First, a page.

A work that best embodies the Romantic ideal, Franck's Violin Sonata was written in 1886 as a wedding gift to the great Belgian violinist Eugène Ysaÿe et ux. The work is quite metamorphic in nature in that much of the material grows from the small lyrical fragments that open the work, and tunes from earlier movements reappear in later movements. This sonata stands alone as an uncategorizable masterpiece of the solo violin repertoire.
Tickets for this concert will be available at the KMAdoor for $20.
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Ok, so everyone's just dying to know the Obscure Lyrics Quest answers, I can tell by all of the comments, lol...
1) “They say in the darkest night, there's a light beyond.”A: I didn't mean to start with a trick question, it was just randomly chosen (and we hadn't rehearsed this yet when I posted the blog), but this line comes from Art Garfunkel's 1973 single, All I Know.You REALLY would have needed to know this song well, because we played it as an instrumental....
2) “I was so hard to please.”A: Hazy Shade of Winter”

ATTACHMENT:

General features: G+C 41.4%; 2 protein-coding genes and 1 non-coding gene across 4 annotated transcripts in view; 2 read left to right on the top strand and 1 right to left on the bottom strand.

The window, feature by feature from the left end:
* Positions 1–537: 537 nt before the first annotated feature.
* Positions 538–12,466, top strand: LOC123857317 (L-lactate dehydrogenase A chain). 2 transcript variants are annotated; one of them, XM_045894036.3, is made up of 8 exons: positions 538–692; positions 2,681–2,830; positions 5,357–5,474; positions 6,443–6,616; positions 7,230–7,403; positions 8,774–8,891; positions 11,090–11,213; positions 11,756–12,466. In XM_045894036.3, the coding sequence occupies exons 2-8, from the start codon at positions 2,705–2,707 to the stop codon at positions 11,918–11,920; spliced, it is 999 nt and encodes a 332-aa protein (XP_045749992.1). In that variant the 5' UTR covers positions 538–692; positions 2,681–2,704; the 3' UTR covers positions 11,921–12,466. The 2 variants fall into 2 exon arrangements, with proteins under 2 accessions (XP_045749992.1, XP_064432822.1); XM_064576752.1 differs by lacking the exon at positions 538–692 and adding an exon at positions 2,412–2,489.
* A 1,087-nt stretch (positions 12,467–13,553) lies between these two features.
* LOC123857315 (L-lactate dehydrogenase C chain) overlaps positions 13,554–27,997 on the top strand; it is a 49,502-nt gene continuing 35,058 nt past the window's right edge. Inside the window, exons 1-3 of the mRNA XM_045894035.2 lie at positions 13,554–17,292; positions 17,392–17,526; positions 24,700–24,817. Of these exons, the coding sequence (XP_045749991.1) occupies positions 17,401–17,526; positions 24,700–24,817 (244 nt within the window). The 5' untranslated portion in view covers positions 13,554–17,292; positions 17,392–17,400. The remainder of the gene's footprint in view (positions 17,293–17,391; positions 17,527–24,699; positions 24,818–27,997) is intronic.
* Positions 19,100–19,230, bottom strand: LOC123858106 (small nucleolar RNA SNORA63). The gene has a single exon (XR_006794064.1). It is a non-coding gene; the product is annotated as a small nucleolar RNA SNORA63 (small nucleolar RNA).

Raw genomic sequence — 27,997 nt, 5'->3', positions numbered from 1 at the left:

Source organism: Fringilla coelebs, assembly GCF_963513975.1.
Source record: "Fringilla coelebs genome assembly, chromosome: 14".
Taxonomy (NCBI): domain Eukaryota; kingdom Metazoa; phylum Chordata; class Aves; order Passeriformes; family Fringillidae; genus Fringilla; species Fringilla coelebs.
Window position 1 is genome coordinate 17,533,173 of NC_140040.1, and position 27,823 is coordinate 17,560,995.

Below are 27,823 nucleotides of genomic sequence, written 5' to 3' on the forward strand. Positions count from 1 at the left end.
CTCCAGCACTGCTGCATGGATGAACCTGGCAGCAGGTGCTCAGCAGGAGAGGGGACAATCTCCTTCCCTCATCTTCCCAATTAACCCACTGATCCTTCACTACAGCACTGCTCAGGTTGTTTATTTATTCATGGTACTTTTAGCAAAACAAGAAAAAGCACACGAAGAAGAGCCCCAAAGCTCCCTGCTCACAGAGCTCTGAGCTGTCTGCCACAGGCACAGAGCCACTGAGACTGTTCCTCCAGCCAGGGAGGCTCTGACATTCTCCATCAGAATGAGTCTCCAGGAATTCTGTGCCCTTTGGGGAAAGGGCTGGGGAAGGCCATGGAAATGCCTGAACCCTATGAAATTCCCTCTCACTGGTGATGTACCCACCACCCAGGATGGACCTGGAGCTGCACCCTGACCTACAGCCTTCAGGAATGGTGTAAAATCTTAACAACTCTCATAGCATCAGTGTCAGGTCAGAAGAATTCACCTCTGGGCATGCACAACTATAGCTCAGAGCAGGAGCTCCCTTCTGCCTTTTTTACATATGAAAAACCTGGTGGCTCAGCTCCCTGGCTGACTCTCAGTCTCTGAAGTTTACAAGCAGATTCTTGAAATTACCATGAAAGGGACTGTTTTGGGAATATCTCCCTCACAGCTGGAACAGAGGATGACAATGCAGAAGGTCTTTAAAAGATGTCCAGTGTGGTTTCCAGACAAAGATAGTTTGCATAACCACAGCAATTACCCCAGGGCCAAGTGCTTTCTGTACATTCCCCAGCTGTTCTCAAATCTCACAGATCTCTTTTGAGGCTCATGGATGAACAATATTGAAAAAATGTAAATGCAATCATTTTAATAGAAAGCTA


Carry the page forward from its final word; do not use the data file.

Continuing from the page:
3) “Dogs in the moonlight”A: Paul Simon's “Call Me Al.”
4) “I only kiss your shadow, I cannot feel your hand.”A: The Dangling Conversation.
5) “The old men lost in their overcoats, waiting for the sunset.”A:Old Friends.
6) “You better get your bags and flee.”A: Keep the Customer Satisfied.
7) “Why don't you show your face and bend my mind?”A: Cloudy. This is also a trick question, WE DIDN'T PLAY THIS TUNE...
8) “Gazing from my window to the streets below”A: I Am a Rock
9) “I can snatch a little purity.”A: Paul Simon's Loves me Like a Rock
10) “And the moon rose over an open field.”A: America
11) "I'll play the game and pretend."
A: Homeward Bound
2 months ago | |
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Welcome to a rainy Friday afternoon!